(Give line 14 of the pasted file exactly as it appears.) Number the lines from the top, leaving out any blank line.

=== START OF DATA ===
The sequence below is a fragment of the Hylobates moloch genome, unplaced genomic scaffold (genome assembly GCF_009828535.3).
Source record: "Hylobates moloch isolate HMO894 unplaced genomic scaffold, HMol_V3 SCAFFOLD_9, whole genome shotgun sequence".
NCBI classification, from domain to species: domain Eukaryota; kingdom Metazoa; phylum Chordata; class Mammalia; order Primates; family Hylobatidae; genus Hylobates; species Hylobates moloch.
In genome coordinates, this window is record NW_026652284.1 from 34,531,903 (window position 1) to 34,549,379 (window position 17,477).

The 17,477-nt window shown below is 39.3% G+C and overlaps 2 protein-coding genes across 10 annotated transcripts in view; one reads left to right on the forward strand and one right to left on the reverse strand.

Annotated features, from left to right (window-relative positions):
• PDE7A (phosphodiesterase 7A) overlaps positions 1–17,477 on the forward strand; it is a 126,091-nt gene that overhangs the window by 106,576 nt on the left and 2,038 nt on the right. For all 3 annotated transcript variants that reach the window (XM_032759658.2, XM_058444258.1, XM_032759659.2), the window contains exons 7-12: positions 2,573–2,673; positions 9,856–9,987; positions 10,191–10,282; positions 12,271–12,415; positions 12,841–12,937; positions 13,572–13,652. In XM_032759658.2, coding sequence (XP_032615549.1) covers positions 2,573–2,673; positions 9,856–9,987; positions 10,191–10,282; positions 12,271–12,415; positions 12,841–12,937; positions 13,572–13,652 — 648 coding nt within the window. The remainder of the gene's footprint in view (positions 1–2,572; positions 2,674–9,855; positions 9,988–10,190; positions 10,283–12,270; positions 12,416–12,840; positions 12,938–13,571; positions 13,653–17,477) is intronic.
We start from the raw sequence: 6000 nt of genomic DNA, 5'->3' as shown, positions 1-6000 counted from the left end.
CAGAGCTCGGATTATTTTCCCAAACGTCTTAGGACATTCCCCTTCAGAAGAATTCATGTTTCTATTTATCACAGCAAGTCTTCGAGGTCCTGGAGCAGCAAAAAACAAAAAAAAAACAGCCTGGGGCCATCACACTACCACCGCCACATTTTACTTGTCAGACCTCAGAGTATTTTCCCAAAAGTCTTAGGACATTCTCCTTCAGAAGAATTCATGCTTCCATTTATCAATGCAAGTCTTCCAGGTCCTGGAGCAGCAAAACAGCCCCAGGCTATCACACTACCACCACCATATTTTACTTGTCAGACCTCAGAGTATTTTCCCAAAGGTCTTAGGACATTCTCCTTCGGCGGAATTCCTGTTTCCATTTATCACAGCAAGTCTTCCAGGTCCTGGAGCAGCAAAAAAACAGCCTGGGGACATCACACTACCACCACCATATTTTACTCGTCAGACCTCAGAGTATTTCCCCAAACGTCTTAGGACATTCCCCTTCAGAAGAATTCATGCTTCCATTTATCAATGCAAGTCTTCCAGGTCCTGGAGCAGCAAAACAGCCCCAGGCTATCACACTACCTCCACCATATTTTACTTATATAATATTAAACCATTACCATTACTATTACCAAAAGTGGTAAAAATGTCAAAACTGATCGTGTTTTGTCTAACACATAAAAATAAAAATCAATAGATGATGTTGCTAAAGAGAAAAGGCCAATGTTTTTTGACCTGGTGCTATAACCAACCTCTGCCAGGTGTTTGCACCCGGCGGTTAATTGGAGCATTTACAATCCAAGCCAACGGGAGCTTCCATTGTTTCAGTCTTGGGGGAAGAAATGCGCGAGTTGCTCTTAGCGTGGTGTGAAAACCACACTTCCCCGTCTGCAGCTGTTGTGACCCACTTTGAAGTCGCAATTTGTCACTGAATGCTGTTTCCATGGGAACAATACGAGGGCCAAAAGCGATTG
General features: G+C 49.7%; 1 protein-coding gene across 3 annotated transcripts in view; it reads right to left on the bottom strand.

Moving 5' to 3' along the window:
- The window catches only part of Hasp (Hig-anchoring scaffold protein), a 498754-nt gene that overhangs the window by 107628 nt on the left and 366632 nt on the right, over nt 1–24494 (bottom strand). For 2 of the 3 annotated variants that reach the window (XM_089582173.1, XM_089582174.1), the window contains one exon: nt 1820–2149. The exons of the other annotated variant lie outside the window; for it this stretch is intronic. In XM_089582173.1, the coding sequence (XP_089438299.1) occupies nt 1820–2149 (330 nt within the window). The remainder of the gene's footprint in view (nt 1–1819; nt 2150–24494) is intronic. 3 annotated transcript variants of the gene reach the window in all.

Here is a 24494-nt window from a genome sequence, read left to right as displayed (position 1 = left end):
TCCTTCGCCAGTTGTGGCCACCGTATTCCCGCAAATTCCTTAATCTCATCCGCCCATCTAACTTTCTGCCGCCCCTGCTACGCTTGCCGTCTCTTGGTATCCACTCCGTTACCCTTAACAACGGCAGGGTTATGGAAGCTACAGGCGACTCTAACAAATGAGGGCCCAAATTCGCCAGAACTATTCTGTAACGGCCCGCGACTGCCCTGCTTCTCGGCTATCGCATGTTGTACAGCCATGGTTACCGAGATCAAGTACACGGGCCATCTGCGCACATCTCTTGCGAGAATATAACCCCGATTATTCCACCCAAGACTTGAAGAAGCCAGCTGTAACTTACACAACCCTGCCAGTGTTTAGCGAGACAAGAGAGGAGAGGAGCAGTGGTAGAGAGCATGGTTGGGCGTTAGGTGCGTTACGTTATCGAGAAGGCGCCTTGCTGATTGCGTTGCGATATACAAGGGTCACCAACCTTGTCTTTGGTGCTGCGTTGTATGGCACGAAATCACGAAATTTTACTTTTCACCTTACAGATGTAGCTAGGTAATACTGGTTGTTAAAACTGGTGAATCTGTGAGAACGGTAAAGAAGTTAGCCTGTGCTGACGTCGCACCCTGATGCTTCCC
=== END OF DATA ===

TCCTTCGCCAGTTGTGGCCACCGTATTCCCGCAAATTCCTTAATCTCATCCGCCCATCTAACTTTCTGCCGCCCCTGCTACGCTTGCCGTCTCTTGGTATCCACTCCGTTACCCTTAACAACGGCAGGGTTATGGAAGCTACAGGCGACTCTAACAAATGAGGGCCCAAATTCGCCAGAACTATTCTGTAACGGCCCGCGACTGCCCTGCTTCTCGGCTATCGCATGTTGTACAGCCATGGTTACCGAGATCAAGTACACGGGCCATCTGCGCACATCTCTTGCGAGAATATAACCCCGATTATTCCACCCAAGACTTGAAGAAGCCAGCTGTAACTTACACAACCCTGCCAGTGTTTAGCGAGACAAGAGAGGAGAGGAGCAGTGGTAGAGAGCATGGTTGGGCGTTAGGTGCGTTACGTTATCGAGAAGGCGCCTTGCTGATTGCGTTGCGATATACAAGGGTCACCAACCTTGTCTTTGGTGCTGCGTTGTATGGCACGAAATCACGAAATTTTACTTTTCACCTTACAGATGTAGCTAGGTAATACTGGTTGTTAAAACTGGTGAATCTGTGAGAACGGTAAAGAAGTTAGCCTGTGCTGACGTCGCACCCTGATGCTTCCC